Yanis Varoufakis is a Greek economist and academic who was appointed minister of finance in the government of the Syriza party led by Alexis Tsipra that came to power in January on an anti-austerity platform. Varoufakis was an outspoken critic of the harsh measures that were imposed by the IMF and the European Union and resigned in July when he felt that he had burned his bridges with his negotiating partners in those organizations and could not support the bailout package.
But he remains outspoken against austerity policies and accuses those pushing for austerity measures of waging a class war against the poor.
Austerity and deficit reduction are being used as a cover-story for conducting class war against the poor, an economics professor who served as Greece’s finance minister has said.
Yanis Varoufakis noted simultaneous reductions in taxes on the wealthy and cuts to spending on social security amounted to a redistribution of wealth away from the poor to the rich.
“The problem is that austerity is being used as a narrative to conduct class war,” Mr Varoufakis told the BBC’s Question Time programme.
“To be talking about reducing the state further when effectively what you are doing is reducing taxes like inheritance tax and at the same time you are cutting benefits – that is class war.”
Even after the Syriza government acceded to many of the demands made by its creditors and failed to shake free of the austerity measures, they were easily returned to power last week when Tsipras called a snap election. As bad as the austerity measures were, the voters seemed to feel that at least Tsipras was being honest with them and was better than his rivals.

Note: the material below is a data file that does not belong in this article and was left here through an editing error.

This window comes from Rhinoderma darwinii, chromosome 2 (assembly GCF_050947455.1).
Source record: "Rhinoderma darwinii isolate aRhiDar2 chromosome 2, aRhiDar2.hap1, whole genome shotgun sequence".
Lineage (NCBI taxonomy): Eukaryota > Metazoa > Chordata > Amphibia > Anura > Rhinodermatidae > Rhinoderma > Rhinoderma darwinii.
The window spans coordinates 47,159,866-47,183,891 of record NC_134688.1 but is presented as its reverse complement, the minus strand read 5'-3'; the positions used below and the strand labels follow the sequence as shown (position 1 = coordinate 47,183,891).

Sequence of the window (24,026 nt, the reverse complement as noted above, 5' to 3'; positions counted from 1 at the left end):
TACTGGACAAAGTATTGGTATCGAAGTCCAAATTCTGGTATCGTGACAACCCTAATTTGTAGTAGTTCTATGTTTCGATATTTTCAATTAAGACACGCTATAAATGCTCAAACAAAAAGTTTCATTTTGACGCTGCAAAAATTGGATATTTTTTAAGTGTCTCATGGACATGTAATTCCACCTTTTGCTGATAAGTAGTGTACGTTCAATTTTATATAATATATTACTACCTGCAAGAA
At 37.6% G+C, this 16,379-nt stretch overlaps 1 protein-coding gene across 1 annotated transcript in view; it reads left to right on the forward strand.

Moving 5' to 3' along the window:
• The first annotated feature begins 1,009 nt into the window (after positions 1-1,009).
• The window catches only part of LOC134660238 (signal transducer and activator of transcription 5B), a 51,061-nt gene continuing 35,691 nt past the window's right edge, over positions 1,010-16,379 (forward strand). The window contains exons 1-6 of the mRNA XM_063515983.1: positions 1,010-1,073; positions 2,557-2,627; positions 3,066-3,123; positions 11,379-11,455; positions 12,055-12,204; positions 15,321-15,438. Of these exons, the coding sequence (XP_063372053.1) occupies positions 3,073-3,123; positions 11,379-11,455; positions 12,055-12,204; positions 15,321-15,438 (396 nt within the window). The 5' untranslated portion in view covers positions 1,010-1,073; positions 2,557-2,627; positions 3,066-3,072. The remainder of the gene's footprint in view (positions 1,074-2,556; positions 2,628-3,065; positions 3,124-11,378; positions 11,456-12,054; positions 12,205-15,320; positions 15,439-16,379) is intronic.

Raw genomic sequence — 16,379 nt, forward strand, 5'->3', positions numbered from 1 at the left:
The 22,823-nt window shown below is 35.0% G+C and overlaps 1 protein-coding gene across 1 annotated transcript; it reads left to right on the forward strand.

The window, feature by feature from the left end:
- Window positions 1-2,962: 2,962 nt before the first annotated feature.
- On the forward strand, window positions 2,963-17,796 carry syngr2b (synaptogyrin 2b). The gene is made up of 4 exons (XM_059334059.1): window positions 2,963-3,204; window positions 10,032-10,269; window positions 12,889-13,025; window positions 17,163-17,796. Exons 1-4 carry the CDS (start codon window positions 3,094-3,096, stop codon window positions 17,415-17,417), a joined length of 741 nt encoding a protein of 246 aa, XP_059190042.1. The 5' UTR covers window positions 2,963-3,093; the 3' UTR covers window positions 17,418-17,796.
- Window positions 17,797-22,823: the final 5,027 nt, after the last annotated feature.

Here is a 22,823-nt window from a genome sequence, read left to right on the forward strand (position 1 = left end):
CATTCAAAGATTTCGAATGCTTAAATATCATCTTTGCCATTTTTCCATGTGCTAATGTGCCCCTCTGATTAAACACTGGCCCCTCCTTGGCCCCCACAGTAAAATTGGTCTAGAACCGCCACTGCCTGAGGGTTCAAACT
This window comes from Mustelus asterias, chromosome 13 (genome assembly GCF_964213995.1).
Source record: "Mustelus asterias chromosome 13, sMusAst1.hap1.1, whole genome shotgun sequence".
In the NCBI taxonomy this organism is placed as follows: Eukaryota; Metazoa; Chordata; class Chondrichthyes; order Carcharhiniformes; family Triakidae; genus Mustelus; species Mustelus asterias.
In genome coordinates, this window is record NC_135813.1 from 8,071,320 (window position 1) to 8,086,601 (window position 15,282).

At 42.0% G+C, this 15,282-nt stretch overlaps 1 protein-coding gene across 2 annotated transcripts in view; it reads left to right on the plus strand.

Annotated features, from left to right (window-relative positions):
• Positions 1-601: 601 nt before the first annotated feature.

Differing explanations were proffered for the unexpectedly handsome victory, which – despite nervous faces and much anxious cigarette puffing before the exit polls arrived – few claimed they had ever doubted.
Some reckoned voters who had felt betrayed by the party – that promised to “eradicate” austerity but, with capital controls in place and an exit from the eurozone looming this summer, ended up swallowing an even harsher dose – had realised Syriza was not truly to blame.
“They understood that in fact they should be angry more with the European Union and with the bailout agreement,” said Kostas Fothiadakis, who is unemployed. “That in the end they had to support Syriza, really, because they know it is the only party that speaks the truth about Europe, and that really wants change.”
This suggests that Greeks still hope for a reversal of those policies and that Syriza is the only hope for doing so.
Varoufakis is exactly right in his analysis and could just as well be talking about the US where the class war nature of austerity measures is even more blatant. The budget deficit is hauled out as a reason why earned benefits must be cut as part of austerity measures when it is tax cuts for the rich that caused the deficits in the first place. We should not forget that this is bipartisan, because it was president Obama who made the temporary Bush tax cuts permanent. And of course, even more tax cuts for the rich are now being proposed by Republican candidates such as Jeb Bush, Donald Trump, Ben Carson, Rand Paul and others. They may differ in their details but the net result is always the same: the rich get a windfall.